Monday, July 14, 2014

Teach like a Pirate

Dave Burgess' Teach Like a Pirate: Increase Student Engagement, Boost Your Creativity, and Transform Your Life as an Educator made me think about some of the classrooms I have worked in recently. The science teacher I worked with left late in the year and was replaced with a university professor seeking to re-ground herself in the classroom. She did a fantastic job immersing herself in the activities the students were doing. She was racing around from person or group to person or group, bringing lab supplies, asking questions and helping students participate in the activity. During a video she stopped and asked questions and commented about the content. Immersion is one of the big parts of Burgess' PIRATE program. It was inspiring to be part of an activity with a teacher so immersed in the class.

One place this teacher struggled, however, was with capitalizing on the enthusiasm of the moment. The school we worked in had teachers rather than students moving from classroom to classroom. This meant it was often hard to start the class on time because a teacher had to unpack materials and set things up. Poor technological infrastructure made any time she wanted to show a video a nightmare of trying to get everything going. Wasted time and disengaged students followed. More experience in the building would resolve some of these issues, but they were an impediment to progress. I would step in and wing some engagement questions and discussion, but it was often less focused because I had not planned it. A group without direction is not only gone, but often disruptive.

Burgess established a mnemonic to describe his strategies for increasing engagement
  • P- passion
  • I- immersion
  • R- rapport
  • A- ask and analyze
  • T- transformation
  • E- enthusiasm
These pieces of the engagement puzzle are then described, a mini-chapter to a tool. Having worked with many teachers and students of different levels, this group of ideas seems especially relevant. As shown above, they impact learning.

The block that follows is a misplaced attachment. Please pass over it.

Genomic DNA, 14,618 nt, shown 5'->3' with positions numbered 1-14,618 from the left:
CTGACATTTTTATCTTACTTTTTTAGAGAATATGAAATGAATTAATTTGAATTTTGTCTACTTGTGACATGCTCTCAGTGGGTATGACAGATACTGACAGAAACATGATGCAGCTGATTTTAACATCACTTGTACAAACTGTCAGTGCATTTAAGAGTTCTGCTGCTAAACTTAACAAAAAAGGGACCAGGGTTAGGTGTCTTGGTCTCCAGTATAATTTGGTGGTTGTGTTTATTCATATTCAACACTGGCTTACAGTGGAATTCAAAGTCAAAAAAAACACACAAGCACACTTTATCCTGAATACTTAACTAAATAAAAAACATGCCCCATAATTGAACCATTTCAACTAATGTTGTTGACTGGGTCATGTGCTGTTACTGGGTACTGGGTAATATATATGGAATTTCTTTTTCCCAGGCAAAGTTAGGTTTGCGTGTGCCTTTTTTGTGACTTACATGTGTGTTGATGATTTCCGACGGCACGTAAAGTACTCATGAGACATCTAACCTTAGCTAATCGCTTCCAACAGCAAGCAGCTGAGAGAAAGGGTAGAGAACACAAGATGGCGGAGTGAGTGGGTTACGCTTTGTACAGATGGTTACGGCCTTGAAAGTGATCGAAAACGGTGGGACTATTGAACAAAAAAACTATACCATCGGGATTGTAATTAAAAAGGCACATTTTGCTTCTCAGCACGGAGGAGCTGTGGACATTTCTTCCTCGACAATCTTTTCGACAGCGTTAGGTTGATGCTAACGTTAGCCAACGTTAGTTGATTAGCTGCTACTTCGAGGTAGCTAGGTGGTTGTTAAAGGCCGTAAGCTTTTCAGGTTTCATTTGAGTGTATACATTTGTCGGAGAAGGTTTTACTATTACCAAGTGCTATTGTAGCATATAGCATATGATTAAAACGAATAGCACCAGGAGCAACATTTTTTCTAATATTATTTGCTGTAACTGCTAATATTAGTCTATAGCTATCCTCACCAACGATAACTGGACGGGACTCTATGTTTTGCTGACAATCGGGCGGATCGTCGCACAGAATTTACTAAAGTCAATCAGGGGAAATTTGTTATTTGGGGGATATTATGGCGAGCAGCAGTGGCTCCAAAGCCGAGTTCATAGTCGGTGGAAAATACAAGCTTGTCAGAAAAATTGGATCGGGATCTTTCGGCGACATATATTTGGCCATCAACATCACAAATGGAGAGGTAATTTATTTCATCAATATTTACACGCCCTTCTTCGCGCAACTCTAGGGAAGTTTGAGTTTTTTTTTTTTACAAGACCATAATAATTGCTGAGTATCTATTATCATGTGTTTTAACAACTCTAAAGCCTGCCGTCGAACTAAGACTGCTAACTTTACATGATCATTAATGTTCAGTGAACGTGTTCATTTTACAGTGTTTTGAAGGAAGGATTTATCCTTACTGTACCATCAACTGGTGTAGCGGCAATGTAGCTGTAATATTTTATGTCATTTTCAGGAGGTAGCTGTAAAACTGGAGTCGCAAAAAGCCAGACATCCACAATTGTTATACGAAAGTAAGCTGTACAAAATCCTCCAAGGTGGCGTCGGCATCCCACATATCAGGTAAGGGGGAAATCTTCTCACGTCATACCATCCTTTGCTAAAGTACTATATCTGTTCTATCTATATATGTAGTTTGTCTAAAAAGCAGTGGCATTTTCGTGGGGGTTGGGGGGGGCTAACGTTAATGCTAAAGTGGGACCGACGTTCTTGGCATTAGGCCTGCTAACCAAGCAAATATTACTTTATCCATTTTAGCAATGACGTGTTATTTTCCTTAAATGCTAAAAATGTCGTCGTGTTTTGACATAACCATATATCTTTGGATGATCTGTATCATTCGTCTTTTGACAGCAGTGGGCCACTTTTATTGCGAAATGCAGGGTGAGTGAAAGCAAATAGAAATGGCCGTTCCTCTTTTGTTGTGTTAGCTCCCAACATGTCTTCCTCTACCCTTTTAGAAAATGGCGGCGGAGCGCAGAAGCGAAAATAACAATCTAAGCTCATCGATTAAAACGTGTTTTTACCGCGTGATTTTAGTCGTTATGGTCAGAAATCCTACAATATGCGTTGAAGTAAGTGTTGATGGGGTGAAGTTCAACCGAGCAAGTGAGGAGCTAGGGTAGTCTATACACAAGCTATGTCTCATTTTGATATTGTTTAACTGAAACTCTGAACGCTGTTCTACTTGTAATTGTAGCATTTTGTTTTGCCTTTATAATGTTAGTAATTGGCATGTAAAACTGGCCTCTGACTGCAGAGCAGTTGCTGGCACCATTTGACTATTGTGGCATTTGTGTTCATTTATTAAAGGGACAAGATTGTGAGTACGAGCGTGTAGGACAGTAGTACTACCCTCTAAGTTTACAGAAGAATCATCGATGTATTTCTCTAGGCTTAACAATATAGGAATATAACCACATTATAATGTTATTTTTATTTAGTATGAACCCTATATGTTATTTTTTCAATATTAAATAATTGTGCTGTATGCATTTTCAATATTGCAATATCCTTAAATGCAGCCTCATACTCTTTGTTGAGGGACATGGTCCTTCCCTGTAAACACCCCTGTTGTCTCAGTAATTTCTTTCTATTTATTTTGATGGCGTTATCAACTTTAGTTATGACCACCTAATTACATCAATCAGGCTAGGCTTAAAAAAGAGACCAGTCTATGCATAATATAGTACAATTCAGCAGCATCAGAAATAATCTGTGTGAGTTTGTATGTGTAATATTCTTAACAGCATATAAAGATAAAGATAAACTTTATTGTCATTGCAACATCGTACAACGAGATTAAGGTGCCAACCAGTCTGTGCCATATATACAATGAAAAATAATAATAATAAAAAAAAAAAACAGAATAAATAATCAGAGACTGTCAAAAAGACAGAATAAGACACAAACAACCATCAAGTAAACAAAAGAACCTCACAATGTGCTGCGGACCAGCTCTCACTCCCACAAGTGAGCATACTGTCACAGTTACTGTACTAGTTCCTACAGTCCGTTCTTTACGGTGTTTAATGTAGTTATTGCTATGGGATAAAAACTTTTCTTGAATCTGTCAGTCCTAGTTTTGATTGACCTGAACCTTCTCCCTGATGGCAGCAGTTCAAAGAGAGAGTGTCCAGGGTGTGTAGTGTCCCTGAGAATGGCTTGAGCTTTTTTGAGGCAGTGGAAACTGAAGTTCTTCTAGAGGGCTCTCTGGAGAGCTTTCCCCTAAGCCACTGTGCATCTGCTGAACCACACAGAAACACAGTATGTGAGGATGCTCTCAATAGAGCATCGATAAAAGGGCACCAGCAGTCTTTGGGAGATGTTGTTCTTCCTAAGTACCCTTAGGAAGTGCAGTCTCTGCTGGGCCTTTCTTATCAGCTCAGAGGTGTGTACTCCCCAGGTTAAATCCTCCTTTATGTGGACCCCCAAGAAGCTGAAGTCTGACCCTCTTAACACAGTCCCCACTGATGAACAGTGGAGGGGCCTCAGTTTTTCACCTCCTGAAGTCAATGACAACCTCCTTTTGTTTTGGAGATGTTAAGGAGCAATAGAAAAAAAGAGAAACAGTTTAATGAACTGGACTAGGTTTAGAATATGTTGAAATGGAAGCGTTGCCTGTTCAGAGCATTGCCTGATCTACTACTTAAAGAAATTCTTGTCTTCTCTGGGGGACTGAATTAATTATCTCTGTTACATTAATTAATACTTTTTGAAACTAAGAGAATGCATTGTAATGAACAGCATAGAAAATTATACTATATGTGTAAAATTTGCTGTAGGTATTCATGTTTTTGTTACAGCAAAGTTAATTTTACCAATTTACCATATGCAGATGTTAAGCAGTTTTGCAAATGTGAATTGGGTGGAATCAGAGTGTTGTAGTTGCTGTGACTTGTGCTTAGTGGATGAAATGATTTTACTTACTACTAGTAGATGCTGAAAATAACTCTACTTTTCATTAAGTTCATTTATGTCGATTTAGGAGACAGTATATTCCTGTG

I really liked his description of passion. He explains that we all have favored and less favored things to teach, but the critical point is to teach them all with passion. If that means bringing in your personal hobbies to link to a less preferred activity, do it. If it means faking it- do that too. We can all be actors at times. If we want students to be engaged and invested, everything we do with them must be enthusiastic and passionate.

Another area of the text that I relished was his idea that success encompasses failure. Great teachers fail and adjust. They learn from their students of the moment what works. Monitor what you are doing and adjust. Decades of teacher preparation have taught that concept, but sometimes we forget and plow ahead because there is so much to cover. Part of what monitor and adjust means is that we do not just dust off previous lesson plans, but we adjust them based on what we know about our kids, what their baggage of the day is, and how they grasp what we are teaching. Great teachers will never take a packaged program and deliver it verbatim. They will say, "I cannot do that because Johnny and Susie needs to build prerequisite skills and I know that my three soccer players will respond better if I include an analogy to the game. I have a mute child who cannot participate in a verbal discussion so I need to ensure that she can draw her input,... " Half way through a preplanned lesson, they will skip ahead or come up with more examples because the students' responses tell them that is the direction the lesson needs to go.